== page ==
Defining RCRA – Accuracy is critical when it comes to hazardous waste determinations. Facilities must keep track of the total volume for their waste generator status – which can change from month to month.
The Resource Conservation and Recovery Act (RCRA) is an important law put in place to protect the public from potential hazards of waste created by generators. The law forms a framework for how to properly manage both hazardous and non-hazardous waste. This includes the generation, transportation, treatment, storage, and disposal of the waste. What is also often referred to as “Cradle to the Grave.”
The program, created by the EPA and mandated by Congress as public law, is intended to protect both human health and the environment from any potential hazards created when waste is disposed of. It also focuses on conserving energy and natural resources and to reduce the amount of waste generated overall.
Facilities must use specific criteria to measure how much hazardous waste they generate monthly.
Hazardous waste is categorized by the EPA based on 4 characteristics:
- Ignitability (is it flammable?)
- Corrosivity (will it rust or decompose?)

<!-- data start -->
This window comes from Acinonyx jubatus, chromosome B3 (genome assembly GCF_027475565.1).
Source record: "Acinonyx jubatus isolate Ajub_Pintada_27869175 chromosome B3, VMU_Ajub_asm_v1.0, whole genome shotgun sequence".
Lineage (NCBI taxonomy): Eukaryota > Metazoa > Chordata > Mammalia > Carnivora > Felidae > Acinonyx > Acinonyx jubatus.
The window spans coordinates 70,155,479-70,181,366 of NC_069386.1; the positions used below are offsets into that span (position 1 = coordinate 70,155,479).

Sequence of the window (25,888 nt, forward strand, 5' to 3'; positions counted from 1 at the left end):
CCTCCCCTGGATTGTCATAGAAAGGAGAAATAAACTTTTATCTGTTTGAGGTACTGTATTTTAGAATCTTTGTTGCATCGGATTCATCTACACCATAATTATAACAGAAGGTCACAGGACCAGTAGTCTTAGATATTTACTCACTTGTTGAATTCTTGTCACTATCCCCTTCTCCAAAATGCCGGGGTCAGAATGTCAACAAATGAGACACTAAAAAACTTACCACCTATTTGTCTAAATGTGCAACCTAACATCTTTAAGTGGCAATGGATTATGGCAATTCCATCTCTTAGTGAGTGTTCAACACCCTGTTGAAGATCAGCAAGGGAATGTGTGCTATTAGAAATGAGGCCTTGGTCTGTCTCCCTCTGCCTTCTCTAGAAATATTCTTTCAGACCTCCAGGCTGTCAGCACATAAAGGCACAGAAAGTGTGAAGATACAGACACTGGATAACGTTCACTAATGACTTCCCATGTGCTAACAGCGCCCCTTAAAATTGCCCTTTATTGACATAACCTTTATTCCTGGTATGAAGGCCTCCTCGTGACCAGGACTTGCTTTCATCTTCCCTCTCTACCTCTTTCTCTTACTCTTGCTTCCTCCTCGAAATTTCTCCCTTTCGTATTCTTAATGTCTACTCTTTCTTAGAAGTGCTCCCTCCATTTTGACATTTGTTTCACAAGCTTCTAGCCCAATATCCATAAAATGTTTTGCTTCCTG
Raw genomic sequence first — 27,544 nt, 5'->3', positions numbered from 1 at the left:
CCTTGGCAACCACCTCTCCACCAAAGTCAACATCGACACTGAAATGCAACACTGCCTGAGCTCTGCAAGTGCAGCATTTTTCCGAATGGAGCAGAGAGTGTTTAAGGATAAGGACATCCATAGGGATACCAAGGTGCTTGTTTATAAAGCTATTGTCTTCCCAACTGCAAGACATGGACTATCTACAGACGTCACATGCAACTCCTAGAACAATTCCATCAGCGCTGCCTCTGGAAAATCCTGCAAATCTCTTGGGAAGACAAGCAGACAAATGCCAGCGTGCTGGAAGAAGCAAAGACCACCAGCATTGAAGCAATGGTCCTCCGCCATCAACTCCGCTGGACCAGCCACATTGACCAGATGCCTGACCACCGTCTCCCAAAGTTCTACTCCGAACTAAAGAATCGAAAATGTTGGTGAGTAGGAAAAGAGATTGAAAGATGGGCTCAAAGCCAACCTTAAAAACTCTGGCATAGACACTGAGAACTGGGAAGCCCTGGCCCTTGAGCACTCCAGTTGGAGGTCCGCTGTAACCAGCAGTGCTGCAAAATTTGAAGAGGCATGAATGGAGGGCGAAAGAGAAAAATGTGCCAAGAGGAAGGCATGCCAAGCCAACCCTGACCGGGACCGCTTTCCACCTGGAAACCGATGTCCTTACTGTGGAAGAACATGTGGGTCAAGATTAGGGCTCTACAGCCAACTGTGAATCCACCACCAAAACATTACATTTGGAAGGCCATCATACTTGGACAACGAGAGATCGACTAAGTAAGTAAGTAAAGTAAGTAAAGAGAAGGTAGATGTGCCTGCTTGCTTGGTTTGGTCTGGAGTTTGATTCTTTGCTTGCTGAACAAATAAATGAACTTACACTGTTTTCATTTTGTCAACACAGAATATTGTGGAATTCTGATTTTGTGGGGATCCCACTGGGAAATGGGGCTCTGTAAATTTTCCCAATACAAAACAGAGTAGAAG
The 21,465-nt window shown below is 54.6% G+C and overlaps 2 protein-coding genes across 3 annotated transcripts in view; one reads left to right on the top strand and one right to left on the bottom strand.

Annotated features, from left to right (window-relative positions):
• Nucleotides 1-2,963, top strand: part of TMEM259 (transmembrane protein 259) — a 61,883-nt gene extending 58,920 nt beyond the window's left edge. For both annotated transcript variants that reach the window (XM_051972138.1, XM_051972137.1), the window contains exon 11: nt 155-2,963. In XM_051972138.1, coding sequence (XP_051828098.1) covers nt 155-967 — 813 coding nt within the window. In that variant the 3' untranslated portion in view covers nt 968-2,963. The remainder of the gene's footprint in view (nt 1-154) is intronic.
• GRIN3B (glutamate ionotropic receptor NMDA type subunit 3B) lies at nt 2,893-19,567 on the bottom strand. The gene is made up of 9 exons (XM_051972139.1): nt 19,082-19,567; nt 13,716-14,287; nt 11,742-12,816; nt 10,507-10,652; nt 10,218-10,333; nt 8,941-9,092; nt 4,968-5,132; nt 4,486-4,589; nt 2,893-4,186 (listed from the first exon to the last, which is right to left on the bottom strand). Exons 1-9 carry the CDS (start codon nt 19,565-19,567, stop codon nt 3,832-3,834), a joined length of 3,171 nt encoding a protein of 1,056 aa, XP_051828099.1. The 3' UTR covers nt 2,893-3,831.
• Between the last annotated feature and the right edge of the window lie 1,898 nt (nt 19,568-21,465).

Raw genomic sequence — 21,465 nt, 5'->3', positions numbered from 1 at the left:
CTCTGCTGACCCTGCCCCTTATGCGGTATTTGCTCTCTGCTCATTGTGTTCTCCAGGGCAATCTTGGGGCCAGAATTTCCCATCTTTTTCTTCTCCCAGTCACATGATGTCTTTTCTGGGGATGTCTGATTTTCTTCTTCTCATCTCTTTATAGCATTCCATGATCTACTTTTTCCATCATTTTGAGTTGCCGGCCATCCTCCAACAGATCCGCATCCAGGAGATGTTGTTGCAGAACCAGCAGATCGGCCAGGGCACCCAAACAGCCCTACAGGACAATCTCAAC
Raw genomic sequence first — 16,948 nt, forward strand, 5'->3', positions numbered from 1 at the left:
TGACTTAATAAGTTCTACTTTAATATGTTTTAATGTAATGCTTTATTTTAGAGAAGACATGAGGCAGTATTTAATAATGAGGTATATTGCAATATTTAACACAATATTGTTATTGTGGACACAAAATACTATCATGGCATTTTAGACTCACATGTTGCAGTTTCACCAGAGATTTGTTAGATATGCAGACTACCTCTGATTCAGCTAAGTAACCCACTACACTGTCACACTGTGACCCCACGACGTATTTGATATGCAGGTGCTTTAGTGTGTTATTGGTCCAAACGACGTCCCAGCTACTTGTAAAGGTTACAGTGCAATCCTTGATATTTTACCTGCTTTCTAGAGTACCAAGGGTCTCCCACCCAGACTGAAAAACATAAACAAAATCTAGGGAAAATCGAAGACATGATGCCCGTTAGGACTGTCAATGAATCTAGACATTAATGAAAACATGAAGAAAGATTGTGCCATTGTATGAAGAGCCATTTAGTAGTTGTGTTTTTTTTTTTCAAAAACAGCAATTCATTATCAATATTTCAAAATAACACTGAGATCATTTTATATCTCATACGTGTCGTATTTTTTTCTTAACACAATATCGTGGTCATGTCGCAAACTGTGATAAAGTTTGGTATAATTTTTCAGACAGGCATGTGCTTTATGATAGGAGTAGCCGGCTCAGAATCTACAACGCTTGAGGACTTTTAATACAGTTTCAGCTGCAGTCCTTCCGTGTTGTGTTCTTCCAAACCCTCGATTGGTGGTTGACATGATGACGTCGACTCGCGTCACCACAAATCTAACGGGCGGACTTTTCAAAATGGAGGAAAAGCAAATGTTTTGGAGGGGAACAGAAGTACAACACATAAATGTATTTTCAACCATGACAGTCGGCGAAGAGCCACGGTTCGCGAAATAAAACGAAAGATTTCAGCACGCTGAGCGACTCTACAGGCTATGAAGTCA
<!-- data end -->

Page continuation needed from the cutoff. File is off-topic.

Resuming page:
- Reactivity (Is it explosive?)
- Toxicity (Does it contain anything that can be poisonous?)
For facilities that are determining the amount of waste they generate each month they must also consider the waste based on three different types:
- Acute hazardous wastes
- Non-acute hazardous wastes
- Residues from the cleanup of an acute hazardous waste spill
From here, based on their findings, facilities will fall into the following categories which also have their own disposal standards and requirements to follow if they want to remain in compliance.
- Very Small Quantity Generator (VSQG)
- Small Quantity Generator (SQG)
- Large Quantity Generator (LQG)
Accuracy is critical when it comes to hazardous waste determinations. Facilities must keep track of the total volume for their waste generator status – which can change from month to month.
In medical waste segregation, black containers to hold this waste – such as P-listed drugs, bulk chemo, and pathological waste are used.
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